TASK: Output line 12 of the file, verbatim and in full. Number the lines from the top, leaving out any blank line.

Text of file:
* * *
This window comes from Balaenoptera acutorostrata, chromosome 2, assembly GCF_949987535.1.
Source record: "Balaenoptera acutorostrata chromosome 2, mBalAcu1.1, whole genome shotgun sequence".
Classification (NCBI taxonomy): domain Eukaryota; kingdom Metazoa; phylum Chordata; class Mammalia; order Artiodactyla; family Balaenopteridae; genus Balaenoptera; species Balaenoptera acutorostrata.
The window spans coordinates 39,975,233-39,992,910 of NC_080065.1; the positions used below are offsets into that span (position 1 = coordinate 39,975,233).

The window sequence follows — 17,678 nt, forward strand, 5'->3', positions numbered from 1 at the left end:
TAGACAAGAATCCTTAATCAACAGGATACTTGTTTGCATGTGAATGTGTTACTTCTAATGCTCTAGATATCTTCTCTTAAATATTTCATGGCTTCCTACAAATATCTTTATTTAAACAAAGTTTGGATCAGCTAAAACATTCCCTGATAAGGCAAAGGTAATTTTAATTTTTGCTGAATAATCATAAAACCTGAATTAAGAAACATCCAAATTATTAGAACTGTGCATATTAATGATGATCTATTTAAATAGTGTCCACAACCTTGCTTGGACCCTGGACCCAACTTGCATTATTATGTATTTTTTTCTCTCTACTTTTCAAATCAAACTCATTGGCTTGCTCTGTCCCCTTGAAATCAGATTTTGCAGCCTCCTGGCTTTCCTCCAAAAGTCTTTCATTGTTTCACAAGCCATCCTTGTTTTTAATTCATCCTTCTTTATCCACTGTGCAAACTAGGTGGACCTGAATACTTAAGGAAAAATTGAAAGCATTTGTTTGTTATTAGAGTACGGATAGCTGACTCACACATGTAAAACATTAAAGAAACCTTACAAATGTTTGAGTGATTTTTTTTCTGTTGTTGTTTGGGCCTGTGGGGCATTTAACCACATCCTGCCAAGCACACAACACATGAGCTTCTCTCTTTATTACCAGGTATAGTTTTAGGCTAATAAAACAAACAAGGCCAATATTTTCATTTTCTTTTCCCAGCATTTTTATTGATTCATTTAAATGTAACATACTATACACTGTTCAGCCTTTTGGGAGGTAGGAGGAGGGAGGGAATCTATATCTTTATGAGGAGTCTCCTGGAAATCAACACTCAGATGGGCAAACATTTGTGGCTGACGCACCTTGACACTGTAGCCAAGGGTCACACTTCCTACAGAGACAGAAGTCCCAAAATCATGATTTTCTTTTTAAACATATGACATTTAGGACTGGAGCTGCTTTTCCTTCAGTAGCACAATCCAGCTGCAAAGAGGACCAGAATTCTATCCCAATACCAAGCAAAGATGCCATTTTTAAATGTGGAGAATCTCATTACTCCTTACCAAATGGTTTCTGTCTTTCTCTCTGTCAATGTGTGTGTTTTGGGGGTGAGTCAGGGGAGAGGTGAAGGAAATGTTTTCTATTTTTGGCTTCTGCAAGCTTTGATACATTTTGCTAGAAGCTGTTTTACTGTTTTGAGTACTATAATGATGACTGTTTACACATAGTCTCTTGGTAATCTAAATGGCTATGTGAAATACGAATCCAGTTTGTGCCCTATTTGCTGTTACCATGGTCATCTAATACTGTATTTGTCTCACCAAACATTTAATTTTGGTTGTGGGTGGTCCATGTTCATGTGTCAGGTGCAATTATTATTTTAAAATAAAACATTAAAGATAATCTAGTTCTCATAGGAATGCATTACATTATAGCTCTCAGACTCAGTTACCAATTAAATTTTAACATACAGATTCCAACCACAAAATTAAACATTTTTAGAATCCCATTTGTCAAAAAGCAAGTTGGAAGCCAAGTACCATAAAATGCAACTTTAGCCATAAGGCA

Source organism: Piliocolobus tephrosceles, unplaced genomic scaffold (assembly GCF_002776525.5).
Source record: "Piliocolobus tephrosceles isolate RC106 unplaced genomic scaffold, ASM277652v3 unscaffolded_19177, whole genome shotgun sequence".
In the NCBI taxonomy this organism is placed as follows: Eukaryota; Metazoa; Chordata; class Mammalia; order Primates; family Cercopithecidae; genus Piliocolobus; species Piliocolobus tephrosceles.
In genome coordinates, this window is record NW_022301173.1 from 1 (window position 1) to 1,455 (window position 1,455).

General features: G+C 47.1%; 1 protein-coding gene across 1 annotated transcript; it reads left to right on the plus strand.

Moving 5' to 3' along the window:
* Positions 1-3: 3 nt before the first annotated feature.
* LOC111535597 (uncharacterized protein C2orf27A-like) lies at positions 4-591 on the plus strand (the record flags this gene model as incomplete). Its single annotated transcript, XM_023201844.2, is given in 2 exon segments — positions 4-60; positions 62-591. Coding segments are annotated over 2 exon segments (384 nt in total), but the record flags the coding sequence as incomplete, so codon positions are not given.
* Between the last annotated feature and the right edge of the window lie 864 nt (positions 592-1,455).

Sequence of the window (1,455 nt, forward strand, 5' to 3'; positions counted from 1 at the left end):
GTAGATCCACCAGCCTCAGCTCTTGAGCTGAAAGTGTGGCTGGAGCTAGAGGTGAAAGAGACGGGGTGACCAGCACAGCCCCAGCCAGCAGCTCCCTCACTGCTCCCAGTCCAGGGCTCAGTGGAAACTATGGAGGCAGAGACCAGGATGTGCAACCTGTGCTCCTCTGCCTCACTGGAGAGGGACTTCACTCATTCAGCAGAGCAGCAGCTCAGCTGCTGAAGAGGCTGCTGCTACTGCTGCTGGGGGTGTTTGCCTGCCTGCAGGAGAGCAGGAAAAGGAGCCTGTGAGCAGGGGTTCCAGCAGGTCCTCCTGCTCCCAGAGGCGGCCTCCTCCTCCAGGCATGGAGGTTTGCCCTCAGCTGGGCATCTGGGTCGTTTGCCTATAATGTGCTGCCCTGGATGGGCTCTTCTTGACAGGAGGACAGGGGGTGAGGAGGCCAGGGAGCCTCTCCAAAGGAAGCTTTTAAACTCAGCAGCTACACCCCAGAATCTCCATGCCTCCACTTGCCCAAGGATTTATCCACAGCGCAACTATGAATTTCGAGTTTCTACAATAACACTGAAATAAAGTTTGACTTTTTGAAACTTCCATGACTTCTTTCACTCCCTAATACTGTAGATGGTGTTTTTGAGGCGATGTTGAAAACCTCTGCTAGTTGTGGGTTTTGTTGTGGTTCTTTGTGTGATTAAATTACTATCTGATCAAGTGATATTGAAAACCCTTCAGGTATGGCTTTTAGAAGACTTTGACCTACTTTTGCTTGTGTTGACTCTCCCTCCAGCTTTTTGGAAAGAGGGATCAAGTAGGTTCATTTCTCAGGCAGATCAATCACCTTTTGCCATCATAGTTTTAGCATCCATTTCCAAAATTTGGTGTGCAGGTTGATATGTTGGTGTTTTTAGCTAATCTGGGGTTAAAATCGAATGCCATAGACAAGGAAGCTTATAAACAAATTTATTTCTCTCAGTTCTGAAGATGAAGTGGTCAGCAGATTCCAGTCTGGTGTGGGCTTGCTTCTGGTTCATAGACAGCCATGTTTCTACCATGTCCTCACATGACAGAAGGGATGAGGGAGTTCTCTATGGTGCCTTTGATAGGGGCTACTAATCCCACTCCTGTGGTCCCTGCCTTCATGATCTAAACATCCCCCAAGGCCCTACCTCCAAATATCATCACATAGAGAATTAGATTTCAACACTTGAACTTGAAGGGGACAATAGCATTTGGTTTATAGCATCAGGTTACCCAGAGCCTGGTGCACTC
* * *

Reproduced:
Moving 5' to 3' along the window: